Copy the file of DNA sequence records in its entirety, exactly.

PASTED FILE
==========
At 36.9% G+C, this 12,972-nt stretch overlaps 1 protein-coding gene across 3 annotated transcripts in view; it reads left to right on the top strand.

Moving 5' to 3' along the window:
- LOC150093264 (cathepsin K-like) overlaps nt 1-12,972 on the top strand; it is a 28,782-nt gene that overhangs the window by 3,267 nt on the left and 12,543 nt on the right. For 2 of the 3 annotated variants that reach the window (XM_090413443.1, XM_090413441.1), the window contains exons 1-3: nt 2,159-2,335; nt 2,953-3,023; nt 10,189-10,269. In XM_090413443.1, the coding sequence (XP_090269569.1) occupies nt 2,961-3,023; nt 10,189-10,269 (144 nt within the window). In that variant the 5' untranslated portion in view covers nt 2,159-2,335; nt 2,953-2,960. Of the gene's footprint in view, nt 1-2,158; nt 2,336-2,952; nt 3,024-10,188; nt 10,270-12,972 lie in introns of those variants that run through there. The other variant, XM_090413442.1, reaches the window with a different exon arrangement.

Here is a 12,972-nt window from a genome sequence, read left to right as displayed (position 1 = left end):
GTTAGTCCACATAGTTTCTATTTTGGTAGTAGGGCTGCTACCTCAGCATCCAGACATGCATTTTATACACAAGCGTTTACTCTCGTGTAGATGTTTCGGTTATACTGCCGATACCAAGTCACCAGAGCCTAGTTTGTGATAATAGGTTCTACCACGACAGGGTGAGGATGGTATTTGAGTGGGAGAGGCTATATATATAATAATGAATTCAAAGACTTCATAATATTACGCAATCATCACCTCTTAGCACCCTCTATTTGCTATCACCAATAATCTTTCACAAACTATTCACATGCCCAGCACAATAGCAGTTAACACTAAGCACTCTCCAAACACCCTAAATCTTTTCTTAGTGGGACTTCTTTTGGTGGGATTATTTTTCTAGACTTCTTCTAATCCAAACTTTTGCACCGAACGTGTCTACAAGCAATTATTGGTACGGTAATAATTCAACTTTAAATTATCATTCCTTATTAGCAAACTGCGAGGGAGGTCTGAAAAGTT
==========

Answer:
At 36.9% G+C, this 12,972-nt stretch overlaps 1 protein-coding gene across 3 annotated transcripts in view; it reads left to right on the top strand.

Moving 5' to 3' along the window:
- LOC150093264 (cathepsin K-like) overlaps nt 1-12,972 on the top strand; it is a 28,782-nt gene that overhangs the window by 3,267 nt on the left and 12,543 nt on the right. For 2 of the 3 annotated variants that reach the window (XM_090413443.1, XM_090413441.1), the window contains exons 1-3: nt 2,159-2,335; nt 2,953-3,023; nt 10,189-10,269. In XM_090413443.1, the coding sequence (XP_090269569.1) occupies nt 2,961-3,023; nt 10,189-10,269 (144 nt within the window). In that variant the 5' untranslated portion in view covers nt 2,159-2,335; nt 2,953-2,960. Of the gene's footprint in view, nt 1-2,158; nt 2,336-2,952; nt 3,024-10,188; nt 10,270-12,972 lie in introns of those variants that run through there. The other variant, XM_090413442.1, reaches the window with a different exon arrangement.

Here is a 12,972-nt window from a genome sequence, read left to right as displayed (position 1 = left end):
GTTAGTCCACATAGTTTCTATTTTGGTAGTAGGGCTGCTACCTCAGCATCCAGACATGCATTTTATACACAAGCGTTTACTCTCGTGTAGATGTTTCGGTTATACTGCCGATACCAAGTCACCAGAGCCTAGTTTGTGATAATAGGTTCTACCACGACAGGGTGAGGATGGTATTTGAGTGGGAGAGGCTATATATATAATAATGAATTCAAAGACTTCATAATATTACGCAATCATCACCTCTTAGCACCCTCTATTTGCTATCACCAATAATCTTTCACAAACTATTCACATGCCCAGCACAATAGCAGTTAACACTAAGCACTCTCCAAACACCCTAAATCTTTTCTTAGTGGGACTTCTTTTGGTGGGATTATTTTTCTAGACTTCTTCTAATCCAAACTTTTGCACCGAACGTGTCTACAAGCAATTATTGGTACGGTAATAATTCAACTTTAAATTATCATTCCTTATTAGCAAACTGCGAGGGAGGTCTGAAAAGTT